Article: article from journal or magazin.
Case report (case report): feedback on an observation with a short commentary.
Transoral protrusion of a peritoneal catheter: a rare complication of ventriculoperitoneal shunt.
Publication types: Case Reports ; Journal ArticlePublication Status: ppublish
Ventriculoperitoneal (VP) shunt surgery is the most used technique for the treatment of hydrocephalus. This procedure is associated with a large amount of complications. Bowel perforation caused by a peritoneal shunt catheter is one of these complications, sometimes fatal, and is usually difficult to recognize, except when protrusion of the peritoneal catheter through a natural orifice occurs. This report presents the case of a 2-year-old boy who had undergone a VP shunt and later presented with protrusion of the peritoneal catheter through his mouth. The shunt device was removed and an external shunt procedure was achieved, using the original ventricular catheter kept in place. The diagnosis of bacterial meningitis was retained and an antibiotic therapy was started. The evolution was fatal in 15 days secondary to a bacterial ventriculitis. Through the reported cases of bowel perforation, many risk factors were individualized, such as age, congenital etiology of the hydrocephalus, silicon allergy or the length of the peritoneal catheter. Bowel perforation is a serious complication of VP shunt surgery, leading sometimes to a fatal outcome.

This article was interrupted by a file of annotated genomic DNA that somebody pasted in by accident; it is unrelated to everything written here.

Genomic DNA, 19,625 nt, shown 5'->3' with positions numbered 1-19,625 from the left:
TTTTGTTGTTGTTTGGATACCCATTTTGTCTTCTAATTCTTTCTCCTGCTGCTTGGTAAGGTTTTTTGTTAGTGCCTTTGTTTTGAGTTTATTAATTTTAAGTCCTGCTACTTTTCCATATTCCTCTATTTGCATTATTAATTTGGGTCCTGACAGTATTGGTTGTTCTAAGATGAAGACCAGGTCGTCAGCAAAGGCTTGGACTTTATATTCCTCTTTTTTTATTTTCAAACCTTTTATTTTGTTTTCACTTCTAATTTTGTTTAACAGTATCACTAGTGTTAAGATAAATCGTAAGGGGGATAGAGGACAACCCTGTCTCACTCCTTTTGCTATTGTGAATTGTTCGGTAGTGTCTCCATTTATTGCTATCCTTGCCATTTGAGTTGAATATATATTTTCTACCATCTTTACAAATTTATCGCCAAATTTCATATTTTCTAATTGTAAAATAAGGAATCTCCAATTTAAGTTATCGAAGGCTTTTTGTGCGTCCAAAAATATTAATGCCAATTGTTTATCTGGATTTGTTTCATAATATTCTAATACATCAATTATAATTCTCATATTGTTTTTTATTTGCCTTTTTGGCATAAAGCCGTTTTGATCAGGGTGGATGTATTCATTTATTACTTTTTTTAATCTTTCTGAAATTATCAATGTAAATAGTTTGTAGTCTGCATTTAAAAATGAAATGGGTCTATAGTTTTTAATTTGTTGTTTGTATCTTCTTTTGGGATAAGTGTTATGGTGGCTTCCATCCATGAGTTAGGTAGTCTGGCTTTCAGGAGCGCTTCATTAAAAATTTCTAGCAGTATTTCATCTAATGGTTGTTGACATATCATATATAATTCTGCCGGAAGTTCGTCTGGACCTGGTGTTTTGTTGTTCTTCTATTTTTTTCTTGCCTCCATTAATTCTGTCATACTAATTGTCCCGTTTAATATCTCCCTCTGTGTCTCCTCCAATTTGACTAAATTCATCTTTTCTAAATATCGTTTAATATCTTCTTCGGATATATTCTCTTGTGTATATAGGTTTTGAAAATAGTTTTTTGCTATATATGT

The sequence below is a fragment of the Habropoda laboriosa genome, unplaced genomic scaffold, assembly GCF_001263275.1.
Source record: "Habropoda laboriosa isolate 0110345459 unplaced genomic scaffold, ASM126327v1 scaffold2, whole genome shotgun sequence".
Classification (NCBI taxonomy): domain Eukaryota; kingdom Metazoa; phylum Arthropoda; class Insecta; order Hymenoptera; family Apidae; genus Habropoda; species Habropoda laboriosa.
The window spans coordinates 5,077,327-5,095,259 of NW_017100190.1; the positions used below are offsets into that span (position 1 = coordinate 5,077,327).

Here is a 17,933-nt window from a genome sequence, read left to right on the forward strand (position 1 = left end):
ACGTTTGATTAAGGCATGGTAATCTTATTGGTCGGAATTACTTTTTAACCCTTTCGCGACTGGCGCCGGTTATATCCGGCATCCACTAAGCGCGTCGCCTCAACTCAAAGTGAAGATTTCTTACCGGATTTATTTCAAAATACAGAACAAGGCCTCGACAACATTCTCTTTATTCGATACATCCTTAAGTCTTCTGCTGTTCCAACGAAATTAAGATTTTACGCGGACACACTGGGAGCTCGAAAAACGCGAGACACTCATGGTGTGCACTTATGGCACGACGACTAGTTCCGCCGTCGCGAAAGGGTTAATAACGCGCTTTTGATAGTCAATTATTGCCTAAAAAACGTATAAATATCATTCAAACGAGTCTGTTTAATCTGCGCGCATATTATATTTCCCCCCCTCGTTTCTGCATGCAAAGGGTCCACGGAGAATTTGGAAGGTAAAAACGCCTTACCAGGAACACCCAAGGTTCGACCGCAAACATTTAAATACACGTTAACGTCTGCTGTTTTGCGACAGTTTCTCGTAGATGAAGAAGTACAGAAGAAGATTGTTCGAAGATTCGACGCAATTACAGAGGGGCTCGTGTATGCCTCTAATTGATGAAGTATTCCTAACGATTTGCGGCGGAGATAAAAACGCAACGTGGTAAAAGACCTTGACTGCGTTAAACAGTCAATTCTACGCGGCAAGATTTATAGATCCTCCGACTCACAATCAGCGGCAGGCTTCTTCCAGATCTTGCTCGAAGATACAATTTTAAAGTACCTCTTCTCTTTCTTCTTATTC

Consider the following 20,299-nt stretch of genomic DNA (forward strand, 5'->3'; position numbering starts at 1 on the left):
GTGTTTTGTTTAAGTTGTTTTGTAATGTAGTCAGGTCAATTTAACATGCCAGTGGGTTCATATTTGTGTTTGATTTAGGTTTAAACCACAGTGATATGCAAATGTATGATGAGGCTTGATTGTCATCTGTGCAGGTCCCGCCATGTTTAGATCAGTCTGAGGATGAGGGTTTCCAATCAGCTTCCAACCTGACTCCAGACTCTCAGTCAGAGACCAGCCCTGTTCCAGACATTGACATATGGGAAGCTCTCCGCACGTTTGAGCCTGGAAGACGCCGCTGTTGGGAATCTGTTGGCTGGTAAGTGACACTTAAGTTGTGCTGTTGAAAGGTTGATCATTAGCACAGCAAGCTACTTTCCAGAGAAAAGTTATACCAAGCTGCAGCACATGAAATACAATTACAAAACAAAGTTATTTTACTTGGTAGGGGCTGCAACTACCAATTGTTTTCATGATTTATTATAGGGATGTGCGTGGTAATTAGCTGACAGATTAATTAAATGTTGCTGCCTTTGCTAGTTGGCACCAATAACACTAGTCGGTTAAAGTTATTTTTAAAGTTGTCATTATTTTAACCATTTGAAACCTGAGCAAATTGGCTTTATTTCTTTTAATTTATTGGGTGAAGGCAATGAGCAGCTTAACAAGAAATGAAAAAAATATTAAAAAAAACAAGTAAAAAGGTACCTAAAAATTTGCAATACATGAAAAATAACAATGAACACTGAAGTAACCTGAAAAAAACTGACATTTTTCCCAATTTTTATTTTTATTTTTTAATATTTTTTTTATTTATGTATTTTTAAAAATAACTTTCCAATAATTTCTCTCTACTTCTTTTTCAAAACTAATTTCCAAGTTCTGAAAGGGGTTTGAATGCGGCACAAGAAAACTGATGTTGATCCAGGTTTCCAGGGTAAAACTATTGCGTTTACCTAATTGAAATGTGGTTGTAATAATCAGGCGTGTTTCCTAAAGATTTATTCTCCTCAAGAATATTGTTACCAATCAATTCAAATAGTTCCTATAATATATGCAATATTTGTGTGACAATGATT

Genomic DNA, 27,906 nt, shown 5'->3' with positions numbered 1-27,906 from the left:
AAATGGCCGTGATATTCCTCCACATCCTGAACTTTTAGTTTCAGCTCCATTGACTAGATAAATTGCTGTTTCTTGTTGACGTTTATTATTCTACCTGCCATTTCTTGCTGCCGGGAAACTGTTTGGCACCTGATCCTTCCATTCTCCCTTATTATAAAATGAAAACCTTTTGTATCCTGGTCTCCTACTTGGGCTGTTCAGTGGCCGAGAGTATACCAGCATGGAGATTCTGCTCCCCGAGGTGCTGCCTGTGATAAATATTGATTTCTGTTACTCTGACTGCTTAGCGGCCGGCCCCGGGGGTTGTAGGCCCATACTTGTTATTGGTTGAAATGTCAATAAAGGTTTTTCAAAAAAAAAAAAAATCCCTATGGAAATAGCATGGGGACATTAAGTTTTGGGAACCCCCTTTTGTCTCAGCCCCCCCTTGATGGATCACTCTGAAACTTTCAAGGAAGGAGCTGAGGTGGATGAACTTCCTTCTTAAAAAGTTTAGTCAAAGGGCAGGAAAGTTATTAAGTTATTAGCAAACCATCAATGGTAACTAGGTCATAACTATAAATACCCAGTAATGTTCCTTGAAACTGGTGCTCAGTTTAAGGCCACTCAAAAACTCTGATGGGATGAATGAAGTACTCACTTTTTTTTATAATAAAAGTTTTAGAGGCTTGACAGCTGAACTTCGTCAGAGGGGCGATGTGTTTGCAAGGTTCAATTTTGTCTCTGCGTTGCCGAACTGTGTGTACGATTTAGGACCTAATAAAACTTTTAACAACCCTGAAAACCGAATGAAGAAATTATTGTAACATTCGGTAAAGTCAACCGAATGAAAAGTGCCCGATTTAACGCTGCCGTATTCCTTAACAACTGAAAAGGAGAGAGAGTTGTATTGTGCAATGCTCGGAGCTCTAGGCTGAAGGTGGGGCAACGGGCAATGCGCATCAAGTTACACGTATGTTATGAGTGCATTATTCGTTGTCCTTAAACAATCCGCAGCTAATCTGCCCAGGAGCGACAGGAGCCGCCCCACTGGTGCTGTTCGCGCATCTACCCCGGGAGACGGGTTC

Catheters, Indwelling/adverse effects, Child, Preschool, Foreign-Body Migration/diagnosis, Foreign-Body Migration/etiology, Humans, Intestinal Perforation/diagnosis, Intestinal Perforation/etiology, Male, Peritoneal Cavity/radiography, Postoperative Complications/diagnosis, Postoperative Complications/etiology, Ventriculoperitoneal Shunt/adverse effects, Ventriculoperitoneal Shunt/instrumentation
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